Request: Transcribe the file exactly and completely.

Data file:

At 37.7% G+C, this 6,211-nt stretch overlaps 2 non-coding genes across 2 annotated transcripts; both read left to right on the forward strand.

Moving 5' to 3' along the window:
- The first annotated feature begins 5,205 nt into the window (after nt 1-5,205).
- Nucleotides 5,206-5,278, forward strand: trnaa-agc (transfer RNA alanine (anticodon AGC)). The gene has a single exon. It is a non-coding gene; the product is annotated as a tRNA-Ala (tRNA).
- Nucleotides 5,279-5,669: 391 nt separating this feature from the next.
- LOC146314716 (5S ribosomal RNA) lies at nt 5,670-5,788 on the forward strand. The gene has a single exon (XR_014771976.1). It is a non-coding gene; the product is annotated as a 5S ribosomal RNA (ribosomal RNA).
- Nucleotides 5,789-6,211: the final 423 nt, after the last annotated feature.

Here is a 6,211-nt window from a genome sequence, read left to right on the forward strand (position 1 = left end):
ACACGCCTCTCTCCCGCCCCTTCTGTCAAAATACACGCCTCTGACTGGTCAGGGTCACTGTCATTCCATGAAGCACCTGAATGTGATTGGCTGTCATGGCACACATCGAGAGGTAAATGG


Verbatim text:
At 37.7% G+C, this 6,211-nt stretch overlaps 2 non-coding genes across 2 annotated transcripts; both read left to right on the forward strand.

Moving 5' to 3' along the window:
- The first annotated feature begins 5,205 nt into the window (after nt 1-5,205).
- Nucleotides 5,206-5,278, forward strand: trnaa-agc (transfer RNA alanine (anticodon AGC)). The gene has a single exon. It is a non-coding gene; the product is annotated as a tRNA-Ala (tRNA).
- Nucleotides 5,279-5,669: 391 nt separating this feature from the next.
- LOC146314716 (5S ribosomal RNA) lies at nt 5,670-5,788 on the forward strand. The gene has a single exon (XR_014771976.1). It is a non-coding gene; the product is annotated as a 5S ribosomal RNA (ribosomal RNA).
- Nucleotides 5,789-6,211: the final 423 nt, after the last annotated feature.

Here is a 6,211-nt window from a genome sequence, read left to right on the forward strand (position 1 = left end):
ACACGCCTCTCTCCCGCCCCTTCTGTCAAAATACACGCCTCTGACTGGTCAGGGTCACTGTCATTCCATGAAGCACCTGAATGTGATTGGCTGTCATGGCACACATCGAGAGGTAAATGG